osmonds on stage

Joseph Peacock (left), Jamie Chatterton, Alex Lodge, Ryan Anderson and Danny Natrass. Pictures: Pamela Raith

The Osmonds - A New Musical

The Alexandra Theatre, Birmingham


In the early seventies there were really only two family Bands, The Jackson Five and The Osmonds. They both dominated the pop scene for many years but whilst the Jacksons seemed more focussed on the music, The Osmonds found a lot of their success in TV light entertainment.

The musical written by Jay Osmond seems a long time in coming and is a revealing and at times starkly honest account of that time.

The group from Ogden, Utah were guided by their military father and although the musical has a positive upbeat mood, it doesn’t flinch from recounting their strict upbringing with them being drilled like soldiers into family uniformity.

It was a household where individual personalities were sacrificed to the overall success of the Osmonds name. “It doesn’t matter who is out front as long as it’s an Osmond” seemed to be a phrase that was repeated over and over.

Starting way back in the 1960s, the boys’ initial rise to fame began as a quartet on the Andy Williams TV show. Their instant appeal led to TV contacts with their regular appearances making them household names. As they grew into young adults it would be clear that their life in the spotlight would always be at the sacrifice of a normal childhood.

Later the four Brothers, Alan, Wayne, Merrill and Jay were joined by younger siblings Donny and Jimmy but it was the addition of Marie that signalled the lucrative formulae of Donny and Marie getting their own TV series, were tensions really started to rise.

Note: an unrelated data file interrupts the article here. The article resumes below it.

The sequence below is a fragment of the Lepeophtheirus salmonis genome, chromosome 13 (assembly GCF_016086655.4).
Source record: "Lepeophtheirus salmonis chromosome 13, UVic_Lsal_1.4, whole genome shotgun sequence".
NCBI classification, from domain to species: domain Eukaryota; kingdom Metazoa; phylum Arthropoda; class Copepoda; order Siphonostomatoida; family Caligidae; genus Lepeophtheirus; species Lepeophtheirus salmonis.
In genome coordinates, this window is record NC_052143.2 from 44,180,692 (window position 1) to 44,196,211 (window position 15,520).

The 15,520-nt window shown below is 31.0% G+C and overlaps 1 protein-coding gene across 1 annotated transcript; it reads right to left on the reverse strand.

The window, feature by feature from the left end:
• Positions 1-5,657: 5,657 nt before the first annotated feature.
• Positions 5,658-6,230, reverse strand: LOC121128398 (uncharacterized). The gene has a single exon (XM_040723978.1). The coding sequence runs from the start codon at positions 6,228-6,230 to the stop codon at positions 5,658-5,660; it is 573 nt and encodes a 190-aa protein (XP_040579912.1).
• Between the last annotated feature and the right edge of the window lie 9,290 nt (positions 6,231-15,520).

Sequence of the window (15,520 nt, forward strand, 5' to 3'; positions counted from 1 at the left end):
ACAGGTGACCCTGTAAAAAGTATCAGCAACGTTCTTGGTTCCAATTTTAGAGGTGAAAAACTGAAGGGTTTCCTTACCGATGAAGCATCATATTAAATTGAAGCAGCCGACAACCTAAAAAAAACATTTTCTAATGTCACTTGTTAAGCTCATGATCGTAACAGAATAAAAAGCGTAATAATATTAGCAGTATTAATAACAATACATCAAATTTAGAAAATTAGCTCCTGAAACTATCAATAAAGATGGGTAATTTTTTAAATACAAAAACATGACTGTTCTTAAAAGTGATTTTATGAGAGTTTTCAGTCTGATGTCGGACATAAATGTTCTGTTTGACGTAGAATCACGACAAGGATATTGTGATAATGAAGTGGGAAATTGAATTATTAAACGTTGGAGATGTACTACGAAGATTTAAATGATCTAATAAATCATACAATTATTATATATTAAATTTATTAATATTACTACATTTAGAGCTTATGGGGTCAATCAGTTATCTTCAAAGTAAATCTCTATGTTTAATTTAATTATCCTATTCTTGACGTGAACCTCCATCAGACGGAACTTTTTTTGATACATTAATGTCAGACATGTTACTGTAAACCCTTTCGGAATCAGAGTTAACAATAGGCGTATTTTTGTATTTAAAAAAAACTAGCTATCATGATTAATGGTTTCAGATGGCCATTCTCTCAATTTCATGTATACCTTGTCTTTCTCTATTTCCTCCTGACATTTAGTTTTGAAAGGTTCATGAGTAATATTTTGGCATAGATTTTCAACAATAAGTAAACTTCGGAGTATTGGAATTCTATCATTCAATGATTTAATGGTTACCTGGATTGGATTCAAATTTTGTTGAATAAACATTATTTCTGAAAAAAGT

By 1976, the band were no longer in the charts and the TV show saw them head into massive financial investments in their own studio facilities to capitalise on their TV success. However poor business management skills would lead them to the brink of bankruptcy.


Georgia Lennon as Marie Osmand bringing a new dynamic to the narrative

Jay Osmonds view is the core narrative element of the musical and it neatly delivers the childhood traumas they faced, and their consequences as adults. It’s a story that is uniquely told yet is easily transferable to the stage even though it must have created some painful issues for the family in accepting its critical view.

Aside from the drama though, there is pure nostalgia that their music still creates. The Osmonds musical catalogue is not exactly memorable, but the key singles were world class. Ballads like Love me for a Reason and Let me In, had many of the adoring Osmonds fans present in tears to hear them played and performed live again so well.

The inclusion of Donny perfectly singing his teen hit Puppy Love was nothing more than a delightful audience performance singalong, with the boys milking every opportunity to get them involved.

This is a large cast and a well-produced show directed by Shaun Kerrison that includes a bunch of very talented youngsters portraying the band as children. The adult cast Led by Alex Lodge as Jay were all superb. With Ryan Anderson as Merrill, Jamie Chatterton as Alan, Danny Nattrass as Wayne and Tristan Whinchup as the teen idol Donny and, Georgia Lennon as Marie, all in fine voice.

Overall the quality of the vocal work and harmonies was outstanding with the live unseen and offstage band doing an excellent job of producing the authentic backing.

Bill Deamers’ choreography although original to the era and energetic, seemed a little over the top and at times interfered with the clarity of the live vocals.

This though is a show about nostalgia and its appeal is definitely to those who grew up adoring this pop phenomenon. Jay’s singular telling of the story is probably restricted in what he can say, but there’s enough to suggest that being at the top was not as endearing as it may have seemed. In the hands of an unbiased writer The Osmonds could have generated a musical that had a greater wider appeal than just that of its loyal surviving fan base.

However there are great songs, a lot of pure joy and superb performances that top out the dark family revelations that all go to make up this a well-balanced, retrospective view of this one time family, global pop sensation.  

To 29-10-22

 Jeff Grant


And they call it puppy love . . . 

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